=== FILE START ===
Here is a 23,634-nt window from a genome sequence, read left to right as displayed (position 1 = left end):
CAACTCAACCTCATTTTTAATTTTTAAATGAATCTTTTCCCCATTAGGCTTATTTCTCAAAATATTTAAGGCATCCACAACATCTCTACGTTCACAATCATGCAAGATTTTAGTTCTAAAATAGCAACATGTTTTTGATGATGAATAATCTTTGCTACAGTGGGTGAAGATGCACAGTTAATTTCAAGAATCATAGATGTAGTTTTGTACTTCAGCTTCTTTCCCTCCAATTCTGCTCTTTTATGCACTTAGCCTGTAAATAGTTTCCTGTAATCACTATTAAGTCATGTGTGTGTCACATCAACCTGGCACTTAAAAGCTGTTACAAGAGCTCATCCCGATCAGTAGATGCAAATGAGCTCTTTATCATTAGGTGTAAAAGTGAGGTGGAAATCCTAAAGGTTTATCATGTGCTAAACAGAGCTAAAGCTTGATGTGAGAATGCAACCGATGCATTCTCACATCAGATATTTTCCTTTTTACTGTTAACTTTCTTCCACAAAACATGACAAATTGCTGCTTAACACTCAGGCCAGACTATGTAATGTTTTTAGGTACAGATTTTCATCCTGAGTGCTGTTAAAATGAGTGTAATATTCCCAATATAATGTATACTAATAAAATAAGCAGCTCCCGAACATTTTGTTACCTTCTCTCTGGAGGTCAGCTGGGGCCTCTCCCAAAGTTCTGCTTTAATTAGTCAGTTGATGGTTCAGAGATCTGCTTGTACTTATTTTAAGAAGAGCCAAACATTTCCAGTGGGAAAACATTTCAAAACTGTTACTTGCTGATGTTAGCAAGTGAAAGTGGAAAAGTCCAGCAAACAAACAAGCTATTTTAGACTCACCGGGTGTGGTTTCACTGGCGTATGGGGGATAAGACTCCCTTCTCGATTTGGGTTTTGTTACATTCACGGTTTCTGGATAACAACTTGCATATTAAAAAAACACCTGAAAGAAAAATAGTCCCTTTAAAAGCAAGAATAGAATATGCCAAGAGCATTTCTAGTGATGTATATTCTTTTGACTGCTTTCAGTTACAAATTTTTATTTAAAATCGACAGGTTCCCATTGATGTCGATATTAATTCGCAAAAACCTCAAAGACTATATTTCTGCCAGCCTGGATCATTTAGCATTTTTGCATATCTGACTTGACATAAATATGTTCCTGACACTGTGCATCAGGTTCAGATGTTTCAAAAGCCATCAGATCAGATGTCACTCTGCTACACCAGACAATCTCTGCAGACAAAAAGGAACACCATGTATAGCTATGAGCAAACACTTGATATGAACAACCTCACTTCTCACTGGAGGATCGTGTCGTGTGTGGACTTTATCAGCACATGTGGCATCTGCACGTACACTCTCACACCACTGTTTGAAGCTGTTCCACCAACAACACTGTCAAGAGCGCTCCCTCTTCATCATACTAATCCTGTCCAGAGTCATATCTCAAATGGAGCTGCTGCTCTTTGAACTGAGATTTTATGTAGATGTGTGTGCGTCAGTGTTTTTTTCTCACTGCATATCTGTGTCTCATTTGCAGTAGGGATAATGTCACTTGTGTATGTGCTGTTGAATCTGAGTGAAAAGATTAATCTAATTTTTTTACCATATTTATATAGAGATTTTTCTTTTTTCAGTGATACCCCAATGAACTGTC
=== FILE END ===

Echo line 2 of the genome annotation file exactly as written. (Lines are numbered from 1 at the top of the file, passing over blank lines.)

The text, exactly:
CAACTCAACCTCATTTTTAATTTTTAAATGAATCTTTTCCCCATTAGGCTTATTTCTCAAAATATTTAAGGCATCCACAACATCTCTACGTTCACAATCATGCAAGATTTTAGTTCTAAAATAGCAACATGTTTTTGATGATGAATAATCTTTGCTACAGTGGGTGAAGATGCACAGTTAATTTCAAGAATCATAGATGTAGTTTTGTACTTCAGCTTCTTTCCCTCCAATTCTGCTCTTTTATGCACTTAGCCTGTAAATAGTTTCCTGTAATCACTATTAAGTCATGTGTGTGTCACATCAACCTGGCACTTAAAAGCTGTTACAAGAGCTCATCCCGATCAGTAGATGCAAATGAGCTCTTTATCATTAGGTGTAAAAGTGAGGTGGAAATCCTAAAGGTTTATCATGTGCTAAACAGAGCTAAAGCTTGATGTGAGAATGCAACCGATGCATTCTCACATCAGATATTTTCCTTTTTACTGTTAACTTTCTTCCACAAAACATGACAAATTGCTGCTTAACACTCAGGCCAGACTATGTAATGTTTTTAGGTACAGATTTTCATCCTGAGTGCTGTTAAAATGAGTGTAATATTCCCAATATAATGTATACTAATAAAATAAGCAGCTCCCGAACATTTTGTTACCTTCTCTCTGGAGGTCAGCTGGGGCCTCTCCCAAAGTTCTGCTTTAATTAGTCAGTTGATGGTTCAGAGATCTGCTTGTACTTATTTTAAGAAGAGCCAAACATTTCCAGTGGGAAAACATTTCAAAACTGTTACTTGCTGATGTTAGCAAGTGAAAGTGGAAAAGTCCAGCAAACAAACAAGCTATTTTAGACTCACCGGGTGTGGTTTCACTGGCGTATGGGGGATAAGACTCCCTTCTCGATTTGGGTTTTGTTACATTCACGGTTTCTGGATAACAACTTGCATATTAAAAAAACACCTGAAAGAAAAATAGTCCCTTTAAAAGCAAGAATAGAATATGCCAAGAGCATTTCTAGTGATGTATATTCTTTTGACTGCTTTCAGTTACAAATTTTTATTTAAAATCGACAGGTTCCCATTGATGTCGATATTAATTCGCAAAAACCTCAAAGACTATATTTCTGCCAGCCTGGATCATTTAGCATTTTTGCATATCTGACTTGACATAAATATGTTCCTGACACTGTGCATCAGGTTCAGATGTTTCAAAAGCCATCAGATCAGATGTCACTCTGCTACACCAGACAATCTCTGCAGACAAAAAGGAACACCATGTATAGCTATGAGCAAACACTTGATATGAACAACCTCACTTCTCACTGGAGGATCGTGTCGTGTGTGGACTTTATCAGCACATGTGGCATCTGCACGTACACTCTCACACCACTGTTTGAAGCTGTTCCACCAACAACACTGTCAAGAGCGCTCCCTCTTCATCATACTAATCCTGTCCAGAGTCATATCTCAAATGGAGCTGCTGCTCTTTGAACTGAGATTTTATGTAGATGTGTGTGCGTCAGTGTTTTTTTCTCACTGCATATCTGTGTCTCATTTGCAGTAGGGATAATGTCACTTGTGTATGTGCTGTTGAATCTGAGTGAAAAGATTAATCTAATTTTTTTACCATATTTATATAGAGATTTTTCTTTTTTCAGTGATACCCCAATGAACTGTC